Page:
We are subject to the Conflict Minerals Rule because products in the foregoing categories that we manufacture contain Conflict Minerals that are necessary to the functionality or production of the products. However, we do not directly source Conflict Minerals from mines, smelters or refiners, and we believe that we are in most cases many levels removed from these market participants. We therefore have limited influence over these upstream participants. Furthermore, because of the depth, geographic diversity and constant evolution of our supply chain, and due to competitive factors, we often have significant difficultly identifying participants upstream from our direct suppliers. Through the efforts described in this Form SD and the Conflict Minerals Report for the calendar year ended December 31, 2013 included as an exhibit hereto (the “Conflict Minerals Report”), we seek to ensure that our sourcing practices are consistent with the expectations provided in our Conflict Minerals Policy.

Reasonable Country of Origin Inquiry Information

In connection with the reasonable country of origin inquiry required by the Conflict Minerals Rule, our direct suppliers identified to us three smelters that processed necessary Conflict Minerals in our supply chain that we reasonably believe sourced only recycled or scrap content for at least part of 2013. The products that contained Conflict Minerals that we reasonably believe came from recycled or scrap sources also contained other Conflict Minerals for which we were not able to determine the origin.

For our reasonable country of origin inquiry, to the extent applicable, we utilized the same processes and procedures that we established for our due diligence. We designed our due diligence measures relating to Conflict Minerals to conform with, in all material respects, the criteria set forth in the Organisation for Economic Co-operation and Development’s Due Diligence Guidance for Responsible Supply Chains of Minerals from Conflict-Affected and High-Risk Areas, including the Supplement on Tin, Tantalum and Tungsten and the Supplement on Gold (Second Edition 2013). For a discussion of the due diligence measures that we performed in respect of 2013, see the Conflict Minerals Report filed as an Exhibit to this Form SD.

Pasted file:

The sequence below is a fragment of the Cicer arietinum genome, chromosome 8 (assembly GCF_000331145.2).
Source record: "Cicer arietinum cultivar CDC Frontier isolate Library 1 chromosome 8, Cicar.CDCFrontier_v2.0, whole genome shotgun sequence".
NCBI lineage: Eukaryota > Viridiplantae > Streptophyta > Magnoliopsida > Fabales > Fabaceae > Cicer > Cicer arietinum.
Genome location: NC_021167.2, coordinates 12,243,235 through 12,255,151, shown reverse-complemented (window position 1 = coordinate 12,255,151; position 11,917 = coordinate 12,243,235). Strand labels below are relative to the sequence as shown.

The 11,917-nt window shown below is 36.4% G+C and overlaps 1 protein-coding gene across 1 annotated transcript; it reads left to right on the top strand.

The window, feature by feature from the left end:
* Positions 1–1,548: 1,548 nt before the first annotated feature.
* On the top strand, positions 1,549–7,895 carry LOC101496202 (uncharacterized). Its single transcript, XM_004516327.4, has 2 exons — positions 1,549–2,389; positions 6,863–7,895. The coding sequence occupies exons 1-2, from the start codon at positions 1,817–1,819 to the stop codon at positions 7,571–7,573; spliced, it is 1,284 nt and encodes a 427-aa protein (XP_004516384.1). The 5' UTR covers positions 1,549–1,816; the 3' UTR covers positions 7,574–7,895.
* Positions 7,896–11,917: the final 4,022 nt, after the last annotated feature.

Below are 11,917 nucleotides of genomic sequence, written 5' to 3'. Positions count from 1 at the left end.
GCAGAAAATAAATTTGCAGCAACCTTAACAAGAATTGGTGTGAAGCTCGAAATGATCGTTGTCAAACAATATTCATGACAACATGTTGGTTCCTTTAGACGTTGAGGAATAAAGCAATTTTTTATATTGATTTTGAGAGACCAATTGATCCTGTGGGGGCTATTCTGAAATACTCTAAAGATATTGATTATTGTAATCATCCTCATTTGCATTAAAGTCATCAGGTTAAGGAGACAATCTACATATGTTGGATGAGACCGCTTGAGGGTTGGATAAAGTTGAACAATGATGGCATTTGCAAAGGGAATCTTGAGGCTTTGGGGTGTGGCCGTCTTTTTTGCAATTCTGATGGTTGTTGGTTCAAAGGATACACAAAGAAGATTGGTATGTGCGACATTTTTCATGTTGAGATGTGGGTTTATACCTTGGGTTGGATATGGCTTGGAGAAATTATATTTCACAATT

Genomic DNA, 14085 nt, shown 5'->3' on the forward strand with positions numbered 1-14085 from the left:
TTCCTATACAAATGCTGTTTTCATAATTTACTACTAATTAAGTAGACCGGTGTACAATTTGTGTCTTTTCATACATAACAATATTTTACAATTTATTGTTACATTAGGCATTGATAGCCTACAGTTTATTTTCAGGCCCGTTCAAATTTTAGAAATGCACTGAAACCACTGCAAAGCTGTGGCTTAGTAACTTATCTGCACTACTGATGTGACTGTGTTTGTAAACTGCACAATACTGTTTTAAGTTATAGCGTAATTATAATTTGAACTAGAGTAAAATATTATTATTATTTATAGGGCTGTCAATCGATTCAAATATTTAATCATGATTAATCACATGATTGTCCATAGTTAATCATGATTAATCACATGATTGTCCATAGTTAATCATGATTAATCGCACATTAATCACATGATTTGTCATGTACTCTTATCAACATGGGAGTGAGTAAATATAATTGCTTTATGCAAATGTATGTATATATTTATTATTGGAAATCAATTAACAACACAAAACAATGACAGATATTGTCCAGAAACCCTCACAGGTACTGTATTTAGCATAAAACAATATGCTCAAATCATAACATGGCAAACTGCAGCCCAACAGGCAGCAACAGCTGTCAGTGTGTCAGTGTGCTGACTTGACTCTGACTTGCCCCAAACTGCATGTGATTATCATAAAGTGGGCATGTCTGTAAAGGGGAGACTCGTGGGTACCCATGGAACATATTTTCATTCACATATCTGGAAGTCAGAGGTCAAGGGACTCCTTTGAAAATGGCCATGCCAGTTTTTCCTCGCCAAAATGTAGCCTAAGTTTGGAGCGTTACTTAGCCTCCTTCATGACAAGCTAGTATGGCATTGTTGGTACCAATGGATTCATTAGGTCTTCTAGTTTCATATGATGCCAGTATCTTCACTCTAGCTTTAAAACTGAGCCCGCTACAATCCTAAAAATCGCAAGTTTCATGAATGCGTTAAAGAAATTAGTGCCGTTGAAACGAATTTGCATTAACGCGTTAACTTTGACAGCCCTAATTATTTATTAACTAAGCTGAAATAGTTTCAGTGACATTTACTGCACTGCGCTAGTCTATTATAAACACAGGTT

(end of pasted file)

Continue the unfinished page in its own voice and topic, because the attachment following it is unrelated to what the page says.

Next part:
Website Disclosure

As required by the Conflict Minerals Rule, the foregoing information is available on our website at the following Internet address: The information contained on our website is not incorporated by reference into this Form SD or our Conflict Minerals Report and should not be considered part of this Form SD or our Conflict Minerals Report.

Conflict Minerals Report

As required by the Conflict Minerals Rule, a Conflict Minerals Report is provided as an Exhibit to this Form SD and is available at the following Internet address:

As indicated in the Conflict Minerals Report, for 2013, we were unable to determine the origin of at least a portion of the Conflict Minerals in each of our in-scope products. However, we have not found for 2013 that any of the necessary Conflict Minerals contained in our in-scope products directly or indirectly financed or benefitted armed groups in the DRC or an adjoining country. The terms “armed group” and “adjoining country” have the meanings contained in the Conflict Minerals Rule.

Item 1.02

The Conflict Minerals Report required by Item 1.01 is filed as Exhibit 1.02 to this Form SD.

Section 2—Exhibits

Item 2.01 Exhibits


Exhibit 1.02     Conflict Minerals Report for the calendar year ended December 31, 2013.




Pursuant to the requirements of the Securities Exchange Act of 1934, the registrant has duly caused this report to be signed on its behalf by the duly authorized undersigned.



/s/ Michael C. Ray

    June 2, 2014
Name:   Michael C. Ray    
Title:   Senior Vice President, General Counsel and Secretary    








1.02    Conflict Minerals Report for the calendar year ended December 31, 2013.